Poonam Yadav bamboozled hosts Australia in the opening match of this tournament and her wicket-taking exploits haven’t stopped there. She is leading the charts with nine scalps in four matches.
But the leg-spinner couldn’t cast her spell the last time India met England in the tournament, conceding 29 from her four overs as Knight’s side romped to an eight-wicket victory to reach the final two years ago.
“We’ve practised for her a lot, I thought we played her outstandingly in the last T20 World Cup and that was due to the preparation we had,” Knight said on the eve of the match.
“We don’t have (assistant coach) Ali Maiden anymore, who bowled brilliant leg-spin, but we’ve got a few coaches who have bowled it brilliantly and we’ve been really clear on how we’re going to do things against her,” she added.
Yadav has gone on to become India’s leading T20I wicket-taker and her ability to deceive on Australian pitches has forced Knight to take note ahead of their crunch match.
“She’s a massive threat for them and is an improved bowler since the last World Cup, so for us to be successful, we’re going to have to play her and all their spinners well. That’s going to be key in the game,” the England skipper said.
The Indian bowlers have been in phenomenal form, apart from Poonam Yadav, Shikha Pandey stands fifth with seven wickets. And the two have been complemented well by the likes of Radha Yadav, Rajeshwari Gayakwad, Deepti Sharma.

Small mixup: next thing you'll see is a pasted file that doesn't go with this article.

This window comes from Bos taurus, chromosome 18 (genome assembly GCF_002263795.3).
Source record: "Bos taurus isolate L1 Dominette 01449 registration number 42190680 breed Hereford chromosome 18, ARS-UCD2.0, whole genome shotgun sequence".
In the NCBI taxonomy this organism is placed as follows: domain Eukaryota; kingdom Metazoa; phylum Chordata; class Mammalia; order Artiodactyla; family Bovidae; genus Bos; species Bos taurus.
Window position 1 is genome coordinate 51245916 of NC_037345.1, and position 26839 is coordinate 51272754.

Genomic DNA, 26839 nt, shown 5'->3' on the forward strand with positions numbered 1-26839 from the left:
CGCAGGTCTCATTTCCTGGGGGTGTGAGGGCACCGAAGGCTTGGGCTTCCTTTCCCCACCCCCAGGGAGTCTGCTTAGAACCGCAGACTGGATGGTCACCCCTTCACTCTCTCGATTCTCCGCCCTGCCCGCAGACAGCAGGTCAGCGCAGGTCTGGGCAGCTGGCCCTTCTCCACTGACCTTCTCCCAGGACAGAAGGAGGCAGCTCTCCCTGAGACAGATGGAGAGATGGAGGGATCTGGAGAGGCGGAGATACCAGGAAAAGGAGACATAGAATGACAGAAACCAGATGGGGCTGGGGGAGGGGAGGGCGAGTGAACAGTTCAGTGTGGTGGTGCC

After losing to their opening game to South Africa, England have been under the pump to keep their semifinal hopes alive, which the skipper feels will go in their favour.
“It feels like we’ve built some momentum, we were gutted after the South Africa game and we’ve been playing knockout cricket since game two, that stands us in very good stead going into the knockout stages.
“We’ve started to get some players in real form and the players that aren’t, you feel like they’re just round the corner and can produce in a massive game such as the semi-final.”
With rain forecast for parts of the day, a degree of flexibility will likely be required against India, a change in approach that Knight is willing to take on.
“We’ll have a chat about what our strategy is. We’ll be quite clear about how we want to do things but we’ll have to be flexible.
“A lot of us have played in rain-reduced games before and it’s all about who switches on the fastest, who adapts very quickly and who ultimately performs in that short space.”
Tammy Beaumont opened the batting against West Indies but a potential reduction in overs on Thursday could lead to England loading their top-order with big hitters.
Her side are no strangers to battling the elements with Knight keen to press home the importance of being switched on from ball one, with a place in the final at stake.
“It can be quite manic if it is a rain-reduced game, we’re make sure as a team that we’re quite calm with the way we want to do things.
“The good thing about our team is that we’ve got a lot of variety, a lot of different skillsets bowling and batting, so we feel like we can adapt to any situation we’re thrown in to.” PTI APA